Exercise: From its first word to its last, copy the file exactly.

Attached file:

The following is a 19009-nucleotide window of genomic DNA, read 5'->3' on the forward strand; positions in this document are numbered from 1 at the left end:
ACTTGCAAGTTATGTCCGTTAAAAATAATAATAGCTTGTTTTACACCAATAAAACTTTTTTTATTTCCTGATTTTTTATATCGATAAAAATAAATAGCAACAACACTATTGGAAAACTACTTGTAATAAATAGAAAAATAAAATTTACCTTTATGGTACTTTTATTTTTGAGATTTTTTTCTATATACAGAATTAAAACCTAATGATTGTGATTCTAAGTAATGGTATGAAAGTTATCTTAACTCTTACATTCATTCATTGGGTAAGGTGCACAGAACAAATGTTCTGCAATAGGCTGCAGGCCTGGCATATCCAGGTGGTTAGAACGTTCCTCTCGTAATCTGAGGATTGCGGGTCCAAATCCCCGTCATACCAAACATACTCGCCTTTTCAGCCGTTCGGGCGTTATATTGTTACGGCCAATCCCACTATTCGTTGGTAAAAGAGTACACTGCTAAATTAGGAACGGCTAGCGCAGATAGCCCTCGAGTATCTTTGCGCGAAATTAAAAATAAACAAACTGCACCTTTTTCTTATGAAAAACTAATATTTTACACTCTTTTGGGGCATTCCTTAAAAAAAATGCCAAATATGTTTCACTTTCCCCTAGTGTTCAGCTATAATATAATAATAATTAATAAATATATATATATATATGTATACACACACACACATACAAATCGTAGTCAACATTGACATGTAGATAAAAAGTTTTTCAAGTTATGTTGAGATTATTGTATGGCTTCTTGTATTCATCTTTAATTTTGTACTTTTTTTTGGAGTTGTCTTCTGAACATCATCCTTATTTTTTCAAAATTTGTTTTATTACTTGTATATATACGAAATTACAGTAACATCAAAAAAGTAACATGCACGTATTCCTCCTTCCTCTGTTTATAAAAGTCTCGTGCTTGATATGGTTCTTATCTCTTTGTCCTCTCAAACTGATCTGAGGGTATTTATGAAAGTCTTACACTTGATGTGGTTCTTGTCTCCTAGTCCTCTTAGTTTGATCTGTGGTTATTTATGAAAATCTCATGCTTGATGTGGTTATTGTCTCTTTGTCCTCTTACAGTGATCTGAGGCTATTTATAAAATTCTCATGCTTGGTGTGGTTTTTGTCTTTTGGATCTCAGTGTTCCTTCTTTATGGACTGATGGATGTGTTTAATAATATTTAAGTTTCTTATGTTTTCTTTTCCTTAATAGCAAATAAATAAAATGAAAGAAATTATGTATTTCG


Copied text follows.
The following is a 19009-nucleotide window of genomic DNA, read 5'->3' on the forward strand; positions in this document are numbered from 1 at the left end:
ACTTGCAAGTTATGTCCGTTAAAAATAATAATAGCTTGTTTTACACCAATAAAACTTTTTTTATTTCCTGATTTTTTATATCGATAAAAATAAATAGCAACAACACTATTGGAAAACTACTTGTAATAAATAGAAAAATAAAATTTACCTTTATGGTACTTTTATTTTTGAGATTTTTTTCTATATACAGAATTAAAACCTAATGATTGTGATTCTAAGTAATGGTATGAAAGTTATCTTAACTCTTACATTCATTCATTGGGTAAGGTGCACAGAACAAATGTTCTGCAATAGGCTGCAGGCCTGGCATATCCAGGTGGTTAGAACGTTCCTCTCGTAATCTGAGGATTGCGGGTCCAAATCCCCGTCATACCAAACATACTCGCCTTTTCAGCCGTTCGGGCGTTATATTGTTACGGCCAATCCCACTATTCGTTGGTAAAAGAGTACACTGCTAAATTAGGAACGGCTAGCGCAGATAGCCCTCGAGTATCTTTGCGCGAAATTAAAAATAAACAAACTGCACCTTTTTCTTATGAAAAACTAATATTTTACACTCTTTTGGGGCATTCCTTAAAAAAAATGCCAAATATGTTTCACTTTCCCCTAGTGTTCAGCTATAATATAATAATAATTAATAAATATATATATATATATGTATACACACACACACATACAAATCGTAGTCAACATTGACATGTAGATAAAAAGTTTTTCAAGTTATGTTGAGATTATTGTATGGCTTCTTGTATTCATCTTTAATTTTGTACTTTTTTTTGGAGTTGTCTTCTGAACATCATCCTTATTTTTTCAAAATTTGTTTTATTACTTGTATATATACGAAATTACAGTAACATCAAAAAAGTAACATGCACGTATTCCTCCTTCCTCTGTTTATAAAAGTCTCGTGCTTGATATGGTTCTTATCTCTTTGTCCTCTCAAACTGATCTGAGGGTATTTATGAAAGTCTTACACTTGATGTGGTTCTTGTCTCCTAGTCCTCTTAGTTTGATCTGTGGTTATTTATGAAAATCTCATGCTTGATGTGGTTATTGTCTCTTTGTCCTCTTACAGTGATCTGAGGCTATTTATAAAATTCTCATGCTTGGTGTGGTTTTTGTCTTTTGGATCTCAGTGTTCCTTCTTTATGGACTGATGGATGTGTTTAATAATATTTAAGTTTCTTATGTTTTCTTTTCCTTAATAGCAAATAAATAAAATGAAAGAAATTATGTATTTCG